Types of financial evidence
There are different types of documents you can provide as financial evidence, depending on how you are funding your studies. You may use a combination of these, as long as they cover the full amount of funding when added together.
The Confirmation of Acceptance for Studies (CAS) that we issue for your visa application will show:
- the tuition fees required for your course
- any tuition fees which you have already paid, including tuition fee deposits
- any tuition fees which will be covered by the University due to a scholarship or studentship we have awarded you
- any stipend which the University will provide for living expenses as part of a scholarship or studentship
Any tuition fee payments which are showing on your CAS at the time you make your visa application will reduce the amount of money you need to show in your financial evidence by the same amount. For example, if you have paid a £2,000 tuition fee deposit, you can take away £2,000 from the total amount you need to show in your bank statement.
If you make a payment after your CAS has been verified, you will receive an email which confirms the change in your CAS. You should wait until you receive this confirmation before making your visa application, to make sure that the payment appears in the CAS when your application is handled.
The CAS will not include information on accommodation costs and payments, which will always display as £0.00. Accommodation is included within the £1,023 per month required for living expenses and you must provide separate evidence that you can meet these costs. We recommend that you don't pay accommodation fees until after you receive your visa – except the accommodation deposit for booking your room.
We cannot include details of any external scholarships, stipends or loans in your CAS. You must provide separate evidence for these, as listed below.
If you or your parent(s) or guardian are paying for some or all of your study costs, you must provide bank statements showing the required amount of funding has been in the account for the right amount of time.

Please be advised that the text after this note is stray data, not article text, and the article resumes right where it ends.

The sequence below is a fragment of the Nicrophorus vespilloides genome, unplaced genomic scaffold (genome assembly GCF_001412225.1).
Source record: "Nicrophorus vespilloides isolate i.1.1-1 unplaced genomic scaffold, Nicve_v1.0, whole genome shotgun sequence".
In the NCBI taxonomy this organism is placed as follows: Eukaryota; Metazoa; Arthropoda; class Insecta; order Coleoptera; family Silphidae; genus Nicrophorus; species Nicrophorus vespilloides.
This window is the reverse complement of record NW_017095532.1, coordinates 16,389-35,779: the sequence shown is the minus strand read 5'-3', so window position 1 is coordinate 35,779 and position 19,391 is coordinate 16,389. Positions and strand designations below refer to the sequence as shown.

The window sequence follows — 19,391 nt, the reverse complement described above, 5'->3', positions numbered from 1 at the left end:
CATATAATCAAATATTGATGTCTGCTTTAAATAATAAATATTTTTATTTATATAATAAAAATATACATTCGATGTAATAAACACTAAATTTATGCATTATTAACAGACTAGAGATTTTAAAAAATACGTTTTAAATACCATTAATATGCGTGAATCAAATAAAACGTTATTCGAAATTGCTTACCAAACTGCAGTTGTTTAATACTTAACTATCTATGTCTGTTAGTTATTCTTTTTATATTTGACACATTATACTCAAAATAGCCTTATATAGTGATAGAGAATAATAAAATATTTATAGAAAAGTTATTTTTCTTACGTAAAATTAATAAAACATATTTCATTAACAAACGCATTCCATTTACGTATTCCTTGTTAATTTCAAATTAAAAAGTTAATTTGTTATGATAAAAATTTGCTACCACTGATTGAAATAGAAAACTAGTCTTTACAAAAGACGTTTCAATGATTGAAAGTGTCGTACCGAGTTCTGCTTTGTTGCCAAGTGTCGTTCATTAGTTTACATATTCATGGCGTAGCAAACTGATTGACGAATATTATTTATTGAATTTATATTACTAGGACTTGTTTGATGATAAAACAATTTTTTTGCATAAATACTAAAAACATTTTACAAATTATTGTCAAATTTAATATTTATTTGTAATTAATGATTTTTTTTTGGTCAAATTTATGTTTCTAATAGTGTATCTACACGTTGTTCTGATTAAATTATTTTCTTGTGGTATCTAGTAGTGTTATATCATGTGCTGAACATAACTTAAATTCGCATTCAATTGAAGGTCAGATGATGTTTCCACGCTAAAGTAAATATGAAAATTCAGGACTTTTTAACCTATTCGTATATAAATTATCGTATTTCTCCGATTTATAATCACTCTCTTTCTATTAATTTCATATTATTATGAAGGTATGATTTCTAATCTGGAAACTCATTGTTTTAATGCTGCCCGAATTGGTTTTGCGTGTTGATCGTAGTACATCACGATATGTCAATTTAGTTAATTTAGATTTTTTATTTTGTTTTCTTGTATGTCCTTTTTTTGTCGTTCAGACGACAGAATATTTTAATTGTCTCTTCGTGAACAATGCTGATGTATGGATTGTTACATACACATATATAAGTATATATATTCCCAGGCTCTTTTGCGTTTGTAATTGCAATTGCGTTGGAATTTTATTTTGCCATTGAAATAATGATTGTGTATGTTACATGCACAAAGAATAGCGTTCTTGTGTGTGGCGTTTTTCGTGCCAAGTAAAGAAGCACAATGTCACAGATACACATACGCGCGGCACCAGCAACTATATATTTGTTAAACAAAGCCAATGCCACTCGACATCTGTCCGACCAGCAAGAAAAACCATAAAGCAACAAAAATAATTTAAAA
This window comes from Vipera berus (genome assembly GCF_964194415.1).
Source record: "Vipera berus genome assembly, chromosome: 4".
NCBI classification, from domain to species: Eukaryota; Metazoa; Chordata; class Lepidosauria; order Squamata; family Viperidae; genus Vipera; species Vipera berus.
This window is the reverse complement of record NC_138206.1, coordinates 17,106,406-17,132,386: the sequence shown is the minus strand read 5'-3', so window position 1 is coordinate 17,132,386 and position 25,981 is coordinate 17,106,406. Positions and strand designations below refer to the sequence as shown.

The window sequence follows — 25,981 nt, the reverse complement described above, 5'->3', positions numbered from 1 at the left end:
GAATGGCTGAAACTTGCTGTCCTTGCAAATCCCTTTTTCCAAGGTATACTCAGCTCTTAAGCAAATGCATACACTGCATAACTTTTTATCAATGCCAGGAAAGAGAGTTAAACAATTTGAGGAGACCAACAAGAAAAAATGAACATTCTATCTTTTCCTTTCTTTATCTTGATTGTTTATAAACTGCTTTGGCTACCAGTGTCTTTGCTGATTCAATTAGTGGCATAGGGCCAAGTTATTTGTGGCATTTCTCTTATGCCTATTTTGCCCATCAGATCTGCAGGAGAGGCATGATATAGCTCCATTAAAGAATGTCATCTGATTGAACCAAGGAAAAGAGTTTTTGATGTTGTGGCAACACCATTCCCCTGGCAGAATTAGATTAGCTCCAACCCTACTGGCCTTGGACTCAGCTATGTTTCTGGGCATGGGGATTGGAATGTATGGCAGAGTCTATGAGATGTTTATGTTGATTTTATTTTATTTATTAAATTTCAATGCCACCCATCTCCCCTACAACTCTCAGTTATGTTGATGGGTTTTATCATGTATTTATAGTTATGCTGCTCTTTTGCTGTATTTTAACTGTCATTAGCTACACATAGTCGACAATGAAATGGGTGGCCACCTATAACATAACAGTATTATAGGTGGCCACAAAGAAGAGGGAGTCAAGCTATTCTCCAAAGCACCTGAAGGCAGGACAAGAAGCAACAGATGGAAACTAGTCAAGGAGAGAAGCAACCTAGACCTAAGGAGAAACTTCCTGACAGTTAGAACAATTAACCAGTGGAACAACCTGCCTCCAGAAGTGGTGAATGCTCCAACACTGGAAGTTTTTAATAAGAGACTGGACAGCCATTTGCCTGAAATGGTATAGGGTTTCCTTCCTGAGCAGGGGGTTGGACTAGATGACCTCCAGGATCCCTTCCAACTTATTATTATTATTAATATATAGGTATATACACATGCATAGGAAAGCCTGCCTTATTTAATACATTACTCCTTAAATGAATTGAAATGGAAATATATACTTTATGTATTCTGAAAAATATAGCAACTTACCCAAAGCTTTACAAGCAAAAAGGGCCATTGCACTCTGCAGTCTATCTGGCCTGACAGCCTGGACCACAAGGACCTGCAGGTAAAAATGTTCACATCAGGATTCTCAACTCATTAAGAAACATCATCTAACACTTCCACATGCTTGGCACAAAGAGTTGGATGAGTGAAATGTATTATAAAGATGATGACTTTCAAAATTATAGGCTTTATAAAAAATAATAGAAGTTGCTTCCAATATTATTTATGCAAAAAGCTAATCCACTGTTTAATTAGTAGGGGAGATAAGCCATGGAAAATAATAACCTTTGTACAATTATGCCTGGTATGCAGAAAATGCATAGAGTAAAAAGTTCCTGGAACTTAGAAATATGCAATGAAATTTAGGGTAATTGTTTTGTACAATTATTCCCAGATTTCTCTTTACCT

Bank statements must meet the following criteria, or your visa application will be rejected.
Bank statement specifications
The bank statement must:
- show the bank or financial institution's name and logo
- show the account holder's name and account number
- show a personal banking account in your name or in your parent's or legal guardian's name
- be in accessible cash funds – not shares, bonds, investments, credit cards or cryptocurrencies
- show a last transaction date within 31 days before of your visa application
- show that the funds have been in the bank account for 28 consecutive days prior to your application
If the statements from your bank do not confirm the required details such as transaction dates, you must provide a signed letter from the bank, on letter-headed paper, which confirms the amount of money available to you and the dates it has been held in the account.
Parents' or guardians' accounts
If you are using the personal bank account of a parent or legal guardian, this must meet the same specifications. It must be a personal account: business or company account statements will not be accepted.
As well as their bank statement, you must include these documents:
- your birth certificate or certificate of adoption